|Bid||0.00 x 2200|
|Ask||17.00 x 1300|
|Day's Range||7.76 - 8.15|
|52 Week Range||7.01 - 19.39|
|Beta (3Y Monthly)||0.94|
|PE Ratio (TTM)||N/A|
|Earnings Date||Nov 5, 2019 - Nov 11, 2019|
|Forward Dividend & Yield||N/A (N/A)|
|1y Target Est||18.00|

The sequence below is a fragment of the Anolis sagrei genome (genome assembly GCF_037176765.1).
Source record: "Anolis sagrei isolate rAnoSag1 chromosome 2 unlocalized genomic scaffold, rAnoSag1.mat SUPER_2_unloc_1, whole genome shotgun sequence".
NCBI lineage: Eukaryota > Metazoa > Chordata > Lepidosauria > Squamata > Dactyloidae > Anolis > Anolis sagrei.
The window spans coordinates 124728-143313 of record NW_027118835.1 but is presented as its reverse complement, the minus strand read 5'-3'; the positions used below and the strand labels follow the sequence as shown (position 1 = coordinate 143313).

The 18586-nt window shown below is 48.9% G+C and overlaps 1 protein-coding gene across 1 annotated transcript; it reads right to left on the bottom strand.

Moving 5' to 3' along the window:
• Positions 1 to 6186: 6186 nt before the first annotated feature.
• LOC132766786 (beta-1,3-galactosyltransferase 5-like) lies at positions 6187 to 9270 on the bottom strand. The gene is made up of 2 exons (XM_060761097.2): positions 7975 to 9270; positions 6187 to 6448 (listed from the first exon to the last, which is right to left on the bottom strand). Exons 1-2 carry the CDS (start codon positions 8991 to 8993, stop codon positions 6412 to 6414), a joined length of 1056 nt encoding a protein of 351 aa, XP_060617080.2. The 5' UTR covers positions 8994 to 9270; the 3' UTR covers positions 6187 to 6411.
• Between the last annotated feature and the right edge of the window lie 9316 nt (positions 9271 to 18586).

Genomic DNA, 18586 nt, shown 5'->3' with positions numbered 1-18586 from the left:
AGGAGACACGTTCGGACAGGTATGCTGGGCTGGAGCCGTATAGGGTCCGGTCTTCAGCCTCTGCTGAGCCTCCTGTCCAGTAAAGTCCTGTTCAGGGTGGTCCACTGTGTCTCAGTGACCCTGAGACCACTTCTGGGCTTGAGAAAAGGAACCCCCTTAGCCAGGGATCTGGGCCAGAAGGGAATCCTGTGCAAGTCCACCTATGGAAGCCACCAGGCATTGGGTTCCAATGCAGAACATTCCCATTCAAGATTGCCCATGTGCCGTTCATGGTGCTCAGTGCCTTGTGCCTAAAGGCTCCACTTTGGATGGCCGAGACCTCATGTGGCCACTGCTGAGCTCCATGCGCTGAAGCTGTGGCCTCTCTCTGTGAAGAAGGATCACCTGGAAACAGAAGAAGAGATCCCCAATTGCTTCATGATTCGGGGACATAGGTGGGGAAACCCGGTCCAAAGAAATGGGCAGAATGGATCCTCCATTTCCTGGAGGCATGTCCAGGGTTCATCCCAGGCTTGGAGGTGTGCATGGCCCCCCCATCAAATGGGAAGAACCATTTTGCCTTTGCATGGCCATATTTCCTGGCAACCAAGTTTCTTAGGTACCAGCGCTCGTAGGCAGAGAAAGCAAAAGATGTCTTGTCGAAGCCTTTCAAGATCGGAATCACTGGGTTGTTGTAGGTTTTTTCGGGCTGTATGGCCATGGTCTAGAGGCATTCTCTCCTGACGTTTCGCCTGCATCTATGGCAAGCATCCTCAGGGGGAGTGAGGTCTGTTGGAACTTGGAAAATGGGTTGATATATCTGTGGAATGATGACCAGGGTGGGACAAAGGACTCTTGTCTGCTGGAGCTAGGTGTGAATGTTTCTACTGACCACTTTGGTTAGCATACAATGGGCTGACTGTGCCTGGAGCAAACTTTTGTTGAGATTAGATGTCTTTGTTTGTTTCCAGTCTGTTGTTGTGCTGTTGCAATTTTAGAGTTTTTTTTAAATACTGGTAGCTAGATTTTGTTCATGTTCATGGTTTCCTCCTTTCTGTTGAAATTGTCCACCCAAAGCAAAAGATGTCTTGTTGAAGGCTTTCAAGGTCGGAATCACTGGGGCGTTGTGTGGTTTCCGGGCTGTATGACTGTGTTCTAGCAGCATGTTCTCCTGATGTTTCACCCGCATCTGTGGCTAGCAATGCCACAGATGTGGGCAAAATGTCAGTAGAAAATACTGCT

(Bloomberg) -- Top Trump administration officials met Thursday to consider options for quelling a backlash in politically important farm states over recent biofuel policy moves, including revoking waivers given to some oil refineries from requirements they use renewable fuel such as corn-based ethanol.The Agriculture Department pushed that idea in the meeting and in a memo explicitly outlining options for President Donald Trump amid intense opposition from the Environmental Protection Agency, which administers the program that mandates biofuel. Thursday’s meeting follows a flurry of White House conversations this week on the issue, according to people familiar with the deliberations who asked not to be named before any formal announcement.After Bloomberg reported the news, biodiesel maker Renewable Energy Group Inc. surged as much as 7%, the steepest gain in two months, while U.S. ethanol producer Green Plains Inc. climbed as much as 3.6%. Corn futures also advanced. Gasoline futures fell for the first time in a week.The administration is trying to blunt anger in Iowa and other states critical to the president’s re-election, as Trump’s political allies in the Midwest blast the EPA’s Aug. 9 decision to waive 31 oil refineries from 2018 quotas encouraging the use of ethanol and soybean-based biodiesel. But any shift to favor agricultural interests over oil companies could also have political implications in Pennsylvania and other campaign battleground states, by angering blue-collar refinery workers and oil industry benefactors.‘Regain Support’In Thursday’s meeting, administration officials discussed a series of possible policy changes that had been outlined by Agriculture Secretary Sonny Perdue in an Aug. 20 memo obtained by Bloomberg. “By taking decisive action now,” Perdue said in the memo, “I believe we can regain support among farmers and the biofuel industry.”Perdue recommended rescinding some of the oil-refinery exemptions that had been granted to “big” companies -- about seven to eight of the recent batch of 31 -- despite warnings from top EPA officials the revocations could be illegal.The Agriculture Department, which didn’t immediately respond to a requests for comment, also recommended reallocating some of the biofuel quotas that were waived and that are expected, beginning with a final regulation setting biofuel targets for 2020, expected by Nov. 30.The agency also is seeking a formal role in dictating the targets for the next two years and helping shape the future of the Renewable Fuel Standard, the 2005 law that compels refiners to use biofuel.The White House was already reviewing a drafted EPA “RFS reset” rule that did not make broad changes to the program, but Perdue described it as “negative toward biofuels and contrary” to the president’s “stated support” for the law. That regulation could be a vehicle for more ambitious biofuel-blending requirements.The EPA also should take steps to speed the adoption of E15 gasoline that contains 15% ethanol, Perdue said, and encourage flex-fuel vehicles that can run on an 85% blend.Refinery RisksAs top Trump administration officials weighed options this week, oil companies and their congressional allies made the case that any shift could alienate refinery workers and voters in swing states the president won in 2016.Rescinding the waivers is “likely to inflict far more political damage given the likely reaction of unions, political supporters and businesses in key battleground states like Pennsylvania and even Texas,” Scott Segal, a Bracewell lobbyist who works with refiners, said late Wednesday.Federal law authorizes the EPA to issue exemptions waiving refineries from RFS mandates in cases of economic hardship. But ethanol and biodiesel producers say the Trump administration has handed out those waivers too freely, hurting demand for their products, amid a trade dispute with China that has already caused economic pain.EPA officials and refiners dispute that waivers have hurt domestic ethanol demand. Agricultural economist Scott Irwin asserted Thursday that the rate at which ethanol has been blended into gasoline has not fallen, though he said exemptions have hurt demand for E85 and E15.(Updates with details of Perdue memo from fifth paragraph)\--With assistance from Jennifer Jacobs.To contact the reporters on this story: Jennifer A. Dlouhy in Washington at email@example.com;Mario Parker in Chicago at firstname.lastname@example.orgTo contact the editors responsible for this story: Jon Morgan at email@example.com, Elizabeth WassermanFor more articles like this, please visit us at bloomberg.com©2019 Bloomberg L.P.